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Rai supplies the facts but fails to conclude:
UN paves the way for Iraq war

Review by Ashley Smith | January 3, 2003 | Page 9

BOOKS: Milan Rai, War Plan Iraq: Ten Reasons Against War on Iraq. Verso Press, 2002, 240 pages, $15.

THROUGH MORE than a decade of deadly sanctions on Iraq, the U.S. and the United Nations (UN) are guilty of mass murder. And the Bush administration is about to compound that crime with another--a new war on that country's people. That is the verdict of Milan Rai's book War Plan Iraq.

Rai provides a good overview of the motives and history of U.S. policy toward Iraq, from the Gulf War up to today. He shows how the U.S. used Iraq's invasion of Kuwait, the threat of weapons of mass destruction and "restoring democracy" as cover for their real ambitions--control of Middle East oil reserves.

Rai demonstrates that the U.S. actually opposes regime change--that is, change in the nature of the government--and instead pursues leadership change in Iraq. At the end of the Gulf War, the U.S. wanted, in the words of New York Times' Thomas Friedman, "an iron-fisted junta without Saddam Hussein."

Therefore, after the 1991 war, the U.S. refused to support the Kurdish and Shia rebellions in Iraq that Bush Sr. had encouraged and instead ordered its military to stand down and observe the slaughter. The U.S. feared that a popular insurrection would threaten regional stability.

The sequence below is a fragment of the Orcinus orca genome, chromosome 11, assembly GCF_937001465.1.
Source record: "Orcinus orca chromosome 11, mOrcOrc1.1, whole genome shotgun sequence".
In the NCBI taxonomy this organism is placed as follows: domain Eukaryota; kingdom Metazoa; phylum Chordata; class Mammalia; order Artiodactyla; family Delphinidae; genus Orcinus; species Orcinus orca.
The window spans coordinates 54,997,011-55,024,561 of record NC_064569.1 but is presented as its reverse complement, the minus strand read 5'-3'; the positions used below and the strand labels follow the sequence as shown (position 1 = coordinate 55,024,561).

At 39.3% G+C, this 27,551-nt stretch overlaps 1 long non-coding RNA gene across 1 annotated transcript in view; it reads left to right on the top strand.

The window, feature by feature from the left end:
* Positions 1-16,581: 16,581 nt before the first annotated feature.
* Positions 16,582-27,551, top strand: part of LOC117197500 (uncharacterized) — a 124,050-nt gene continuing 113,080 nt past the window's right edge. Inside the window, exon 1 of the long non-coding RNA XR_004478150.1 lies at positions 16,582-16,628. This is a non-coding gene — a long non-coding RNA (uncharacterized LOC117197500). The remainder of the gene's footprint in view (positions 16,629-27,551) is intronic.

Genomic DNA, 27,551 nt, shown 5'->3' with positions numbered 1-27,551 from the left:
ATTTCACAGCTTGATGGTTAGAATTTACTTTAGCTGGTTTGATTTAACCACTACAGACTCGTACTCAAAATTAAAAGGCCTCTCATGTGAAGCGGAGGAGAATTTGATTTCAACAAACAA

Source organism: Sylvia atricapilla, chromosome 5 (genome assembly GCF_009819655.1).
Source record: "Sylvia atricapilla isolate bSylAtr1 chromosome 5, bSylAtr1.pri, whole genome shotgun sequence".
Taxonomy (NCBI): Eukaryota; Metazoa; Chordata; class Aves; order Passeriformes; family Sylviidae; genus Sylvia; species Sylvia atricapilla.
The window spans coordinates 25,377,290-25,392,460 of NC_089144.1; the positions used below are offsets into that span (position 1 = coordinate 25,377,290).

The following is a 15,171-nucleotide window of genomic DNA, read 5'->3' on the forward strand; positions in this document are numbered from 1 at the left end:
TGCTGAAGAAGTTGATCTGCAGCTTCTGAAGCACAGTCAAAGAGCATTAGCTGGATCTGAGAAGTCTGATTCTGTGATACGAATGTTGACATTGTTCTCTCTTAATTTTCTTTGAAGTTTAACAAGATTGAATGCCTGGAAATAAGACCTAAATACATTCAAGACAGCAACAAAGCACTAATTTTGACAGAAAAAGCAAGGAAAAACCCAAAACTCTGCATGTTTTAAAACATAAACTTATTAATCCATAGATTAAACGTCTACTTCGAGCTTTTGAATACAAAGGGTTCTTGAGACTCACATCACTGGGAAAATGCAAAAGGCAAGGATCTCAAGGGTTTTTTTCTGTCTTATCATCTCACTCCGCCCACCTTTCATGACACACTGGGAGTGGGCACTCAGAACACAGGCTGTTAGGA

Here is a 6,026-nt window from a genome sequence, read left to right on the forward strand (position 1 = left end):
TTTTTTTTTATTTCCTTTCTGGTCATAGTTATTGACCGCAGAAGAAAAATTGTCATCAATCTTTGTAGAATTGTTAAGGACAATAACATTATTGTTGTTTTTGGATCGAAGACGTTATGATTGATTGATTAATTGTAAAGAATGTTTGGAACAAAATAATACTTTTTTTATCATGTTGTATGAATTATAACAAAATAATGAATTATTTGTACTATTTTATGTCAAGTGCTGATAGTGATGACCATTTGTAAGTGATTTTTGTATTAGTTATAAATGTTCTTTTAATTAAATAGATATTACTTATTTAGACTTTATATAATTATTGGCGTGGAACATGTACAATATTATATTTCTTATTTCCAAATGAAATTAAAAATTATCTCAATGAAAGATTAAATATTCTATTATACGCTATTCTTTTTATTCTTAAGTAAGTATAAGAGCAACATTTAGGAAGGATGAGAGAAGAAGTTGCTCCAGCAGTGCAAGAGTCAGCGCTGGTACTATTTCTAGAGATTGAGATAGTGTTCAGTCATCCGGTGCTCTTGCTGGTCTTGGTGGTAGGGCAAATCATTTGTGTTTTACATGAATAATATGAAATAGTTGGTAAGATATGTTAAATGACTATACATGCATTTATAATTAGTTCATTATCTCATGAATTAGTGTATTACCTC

Then the U.S. used disarmament as an alibi to maintain sanctions while they plotted coups in the effort to create a friendly "iron-fisted junta" in Iraq. And the U.S. found the UN to be the perfect vehicle for this policy.

Clinton staffed the UN inspection teams with agents who at first orchestrated coup attempts. When these failed, the U.S. forced inspectors to stage provocative inspections to make it seem as if Iraq was not complying with inspections, and thereby justify U.S./UN bombings in 1998.

Rai provides useful arguments for opposing the war, but contradicts them by endorsing UN inspections as an alternative. Much of the power of his book lies in its exposure of U.S. control of the UN and the bankruptcy of the inspections system as a tool of U.S. domination to justify a war for oil.

Already, the U.S. is using the UN inspections to justify its new war. The antiwar movement should oppose U.S. domination of the Middle East in all its guises--troop bases, sanctions, UN inspection teams and war. We should demand the U.S. and its UN fronts get out of Iraq and the rest of the Middle East.

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